-- How much faster is the freshly paved track at Richmond International Raceway? Friday night's qualifying runs for the fourth annual SunTrust Indy Challenge, the sixth race in the Indy Racing League season, provided an emphatic answer.
Half of the 22 cars in the field broke the course qualifying lap record set in 2002 by Gil de Ferran.
"I can't believe how fast this track is," said Bryan Herta of the Andretti Green Racing Team, who qualified seventh by rounding the three-quarter-mile track in 15.8654 seconds (170.182 miles per hour) and bested de Ferran's mark of 16.0043 seconds. "Richmond has done a really great job improving the track. . . . Last year it was so bumpy it was giving us fits at times, and this year it is very smooth."
Two-time Indianapolis 500 winner Helio Castroneves of Team Penske won the pole with a qualifying lap of 15.7708 seconds (171.202 mph). Buddy Rice (15.8096 seconds/170.782 mph) of Rahal-Letterman Racing qualified in second position, and will start next to Castroneves in the first of 11 rows of two cars.
"The Marlboro Team Penske car seems to be responding very well," said Castroneves. "When your car is handling like that, it makes putting it on the front row very easy."
Rice, who claimed his first career victory at this year's Indianapolis 500, will start in the front row for the fourth time in six races this season. Rookie Mark Taylor (15.8188 seconds/170.683 mph) will start in third position, and to his right will be Castroneves' Team Penske teammate, Sam Hornish Jr. (15.8244 seconds/170.623 mph).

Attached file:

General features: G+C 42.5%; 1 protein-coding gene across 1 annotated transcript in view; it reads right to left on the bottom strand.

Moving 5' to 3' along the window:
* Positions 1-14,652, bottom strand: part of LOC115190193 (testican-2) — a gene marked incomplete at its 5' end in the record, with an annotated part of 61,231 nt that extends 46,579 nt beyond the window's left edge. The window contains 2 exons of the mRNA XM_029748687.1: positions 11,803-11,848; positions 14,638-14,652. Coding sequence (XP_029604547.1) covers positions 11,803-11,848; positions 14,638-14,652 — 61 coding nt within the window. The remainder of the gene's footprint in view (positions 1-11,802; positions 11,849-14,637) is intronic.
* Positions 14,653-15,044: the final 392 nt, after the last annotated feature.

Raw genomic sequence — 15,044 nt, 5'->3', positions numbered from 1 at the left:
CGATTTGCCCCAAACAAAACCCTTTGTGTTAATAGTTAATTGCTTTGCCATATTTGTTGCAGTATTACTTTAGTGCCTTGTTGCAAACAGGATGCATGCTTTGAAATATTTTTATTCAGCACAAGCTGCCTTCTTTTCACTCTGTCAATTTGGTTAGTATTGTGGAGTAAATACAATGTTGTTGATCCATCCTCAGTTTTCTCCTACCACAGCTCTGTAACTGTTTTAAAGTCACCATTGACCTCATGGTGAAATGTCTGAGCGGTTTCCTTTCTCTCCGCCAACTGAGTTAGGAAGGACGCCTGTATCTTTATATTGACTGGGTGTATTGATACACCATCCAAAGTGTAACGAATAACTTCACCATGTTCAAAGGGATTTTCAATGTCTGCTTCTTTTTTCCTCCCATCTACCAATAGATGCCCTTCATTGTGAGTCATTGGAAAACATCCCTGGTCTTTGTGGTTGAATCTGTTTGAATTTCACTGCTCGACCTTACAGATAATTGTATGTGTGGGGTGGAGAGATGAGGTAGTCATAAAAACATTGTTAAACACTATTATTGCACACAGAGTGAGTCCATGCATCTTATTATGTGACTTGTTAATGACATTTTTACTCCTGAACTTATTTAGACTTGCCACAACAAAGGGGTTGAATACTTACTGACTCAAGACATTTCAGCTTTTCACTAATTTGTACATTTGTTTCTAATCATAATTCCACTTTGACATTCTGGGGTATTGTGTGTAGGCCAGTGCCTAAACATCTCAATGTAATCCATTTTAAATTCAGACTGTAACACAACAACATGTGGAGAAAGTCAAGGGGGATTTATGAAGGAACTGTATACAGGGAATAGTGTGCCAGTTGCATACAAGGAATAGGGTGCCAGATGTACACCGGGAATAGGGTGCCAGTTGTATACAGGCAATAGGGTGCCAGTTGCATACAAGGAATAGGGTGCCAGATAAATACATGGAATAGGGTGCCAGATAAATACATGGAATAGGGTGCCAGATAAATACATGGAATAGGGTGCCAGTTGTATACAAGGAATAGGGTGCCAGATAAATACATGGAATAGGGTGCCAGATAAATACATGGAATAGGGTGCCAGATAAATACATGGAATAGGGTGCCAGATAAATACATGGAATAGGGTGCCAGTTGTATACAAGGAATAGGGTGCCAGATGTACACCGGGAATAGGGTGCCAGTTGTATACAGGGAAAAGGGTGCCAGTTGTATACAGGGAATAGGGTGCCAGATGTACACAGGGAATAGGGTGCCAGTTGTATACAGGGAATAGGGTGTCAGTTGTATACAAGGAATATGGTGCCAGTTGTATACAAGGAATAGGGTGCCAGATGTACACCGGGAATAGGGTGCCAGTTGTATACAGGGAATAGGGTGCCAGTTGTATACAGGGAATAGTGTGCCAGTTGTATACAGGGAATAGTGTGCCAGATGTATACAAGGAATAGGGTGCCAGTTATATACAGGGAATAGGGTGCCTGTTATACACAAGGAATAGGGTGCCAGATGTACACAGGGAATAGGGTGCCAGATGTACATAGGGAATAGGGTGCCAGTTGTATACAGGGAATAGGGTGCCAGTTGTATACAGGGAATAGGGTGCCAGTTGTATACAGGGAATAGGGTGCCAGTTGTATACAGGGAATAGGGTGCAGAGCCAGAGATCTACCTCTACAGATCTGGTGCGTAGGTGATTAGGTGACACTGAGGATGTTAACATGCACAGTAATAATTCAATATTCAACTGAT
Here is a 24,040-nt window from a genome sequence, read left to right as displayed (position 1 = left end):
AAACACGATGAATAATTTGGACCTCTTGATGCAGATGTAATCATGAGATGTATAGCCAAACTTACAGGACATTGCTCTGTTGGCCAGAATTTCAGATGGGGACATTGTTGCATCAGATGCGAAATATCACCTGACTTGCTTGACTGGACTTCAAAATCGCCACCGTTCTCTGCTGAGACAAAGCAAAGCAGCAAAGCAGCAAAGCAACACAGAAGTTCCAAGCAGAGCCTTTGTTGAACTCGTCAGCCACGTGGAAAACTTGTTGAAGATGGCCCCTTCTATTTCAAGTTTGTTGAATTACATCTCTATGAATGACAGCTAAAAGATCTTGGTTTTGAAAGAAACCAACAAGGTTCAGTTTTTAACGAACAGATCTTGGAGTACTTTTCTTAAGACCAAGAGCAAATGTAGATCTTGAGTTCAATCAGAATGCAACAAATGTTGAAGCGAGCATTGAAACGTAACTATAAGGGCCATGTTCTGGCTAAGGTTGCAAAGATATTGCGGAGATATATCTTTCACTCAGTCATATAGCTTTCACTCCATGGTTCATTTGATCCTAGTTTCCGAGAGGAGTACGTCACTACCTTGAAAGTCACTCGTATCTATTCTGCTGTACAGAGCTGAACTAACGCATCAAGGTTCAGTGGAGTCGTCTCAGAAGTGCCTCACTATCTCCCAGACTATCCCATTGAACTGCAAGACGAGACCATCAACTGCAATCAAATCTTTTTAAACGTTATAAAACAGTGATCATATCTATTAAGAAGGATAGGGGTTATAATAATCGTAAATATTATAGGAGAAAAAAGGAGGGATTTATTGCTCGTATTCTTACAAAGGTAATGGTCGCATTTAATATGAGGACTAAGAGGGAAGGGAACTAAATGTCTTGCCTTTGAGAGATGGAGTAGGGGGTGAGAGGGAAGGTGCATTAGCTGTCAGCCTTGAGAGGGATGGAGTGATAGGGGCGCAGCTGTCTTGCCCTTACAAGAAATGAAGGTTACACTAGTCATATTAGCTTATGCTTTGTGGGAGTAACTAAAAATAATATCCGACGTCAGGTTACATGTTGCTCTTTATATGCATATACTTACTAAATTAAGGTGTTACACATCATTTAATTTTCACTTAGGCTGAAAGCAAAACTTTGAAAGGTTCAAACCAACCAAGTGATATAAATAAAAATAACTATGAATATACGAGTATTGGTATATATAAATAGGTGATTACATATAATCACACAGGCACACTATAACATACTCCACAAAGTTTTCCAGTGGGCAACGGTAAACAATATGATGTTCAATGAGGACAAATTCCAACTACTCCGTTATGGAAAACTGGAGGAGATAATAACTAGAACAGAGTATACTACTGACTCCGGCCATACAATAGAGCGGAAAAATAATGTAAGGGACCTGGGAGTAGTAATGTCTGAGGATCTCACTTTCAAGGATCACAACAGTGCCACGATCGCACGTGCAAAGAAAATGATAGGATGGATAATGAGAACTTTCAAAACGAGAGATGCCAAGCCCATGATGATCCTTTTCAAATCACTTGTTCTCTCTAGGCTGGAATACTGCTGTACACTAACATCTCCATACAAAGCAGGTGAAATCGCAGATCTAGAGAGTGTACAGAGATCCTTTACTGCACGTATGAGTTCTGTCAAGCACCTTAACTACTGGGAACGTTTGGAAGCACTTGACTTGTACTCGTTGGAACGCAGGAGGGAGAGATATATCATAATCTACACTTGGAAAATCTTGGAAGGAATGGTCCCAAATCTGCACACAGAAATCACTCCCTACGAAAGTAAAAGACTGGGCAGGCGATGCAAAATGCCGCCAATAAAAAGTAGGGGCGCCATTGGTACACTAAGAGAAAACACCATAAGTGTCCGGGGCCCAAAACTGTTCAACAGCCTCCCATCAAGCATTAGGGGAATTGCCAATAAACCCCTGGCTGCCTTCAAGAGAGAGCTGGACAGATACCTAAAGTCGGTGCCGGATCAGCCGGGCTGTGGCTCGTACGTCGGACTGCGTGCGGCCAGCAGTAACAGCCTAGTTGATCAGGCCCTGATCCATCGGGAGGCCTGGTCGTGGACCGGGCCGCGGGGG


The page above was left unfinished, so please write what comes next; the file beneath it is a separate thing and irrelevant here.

Drivers have lauded the track all week. Bumps that were problems in the past -- especially in Turn 2 -- were smoothed out, giving the cars better traction and the opportunity to be more aggressive. Drivers said the improved surface counterbalances, somewhat, restrictions placed on cars this season for safety reasons.
The faster speeds add even more intrigue to the race, which is one of the most exciting and unique on the IRL schedule.
The distinctiveness of the race is due in part to its start time. The green flag Saturday is scheduled for 7:55 p.m., making the SunTrust Indy Challenge one of only three IRL races run at night.
What sets it apart the most, however, is the length of the track -- or lack of length. The D-shaped oval is the shortest on the IRL schedule. The track at the Indianapolis Motor Speedway, site of the Indy 500, is 2.5 miles -- 1.75 miles longer than Richmond's. The frontstraight at Richmond is just 1,290 feet, the back is 860 feet and the turns have a banking of 14 degrees. The result, drivers said, is the closest thing to a road course they drive on all season.
"It's not really like any other track," Taylor said. "It's so short, but it's still extremely quick because of the high banking."
The cars, which qualified at speeds approximately 40 mph faster than the NASCAR vehicles qualified for their race at the track, pull between four and five Gs going around the banked turns. That type of G-Force, which is more than drivers feel during the Indy 500, makes the 250-lap race among the most physically demanding of the races on the IRL schedule.
"It's very tough on the body and very tough on the mind when you're going that fast on such a small track," said IRL points leader Tony Kanaan, who qualified 10th on Saturday. "For sure, it's going to be the toughest race of the year for us."
Kanaan and defending race champion Scott Dixon, who qualified sixth, compared a run at Richmond to amusement park rides.
"It's maybe like being on a roller coaster, and you feel that really sharp corner and have that load on your body," Kanaan said. "It's that, basically twice every 15 seconds. It feels very fast. It's definitely the fastest thing I've ever done."
Darren Manning, who ran 350 laps during a recent practice session, took it further.
"It's like you're on a piece of string being twirled around somebody's head," he said. "The corners come up on you so fast and you're pulling over five Gs in the corners with the banks. You feel like you may fly over the grandstand coming out of Turn Four."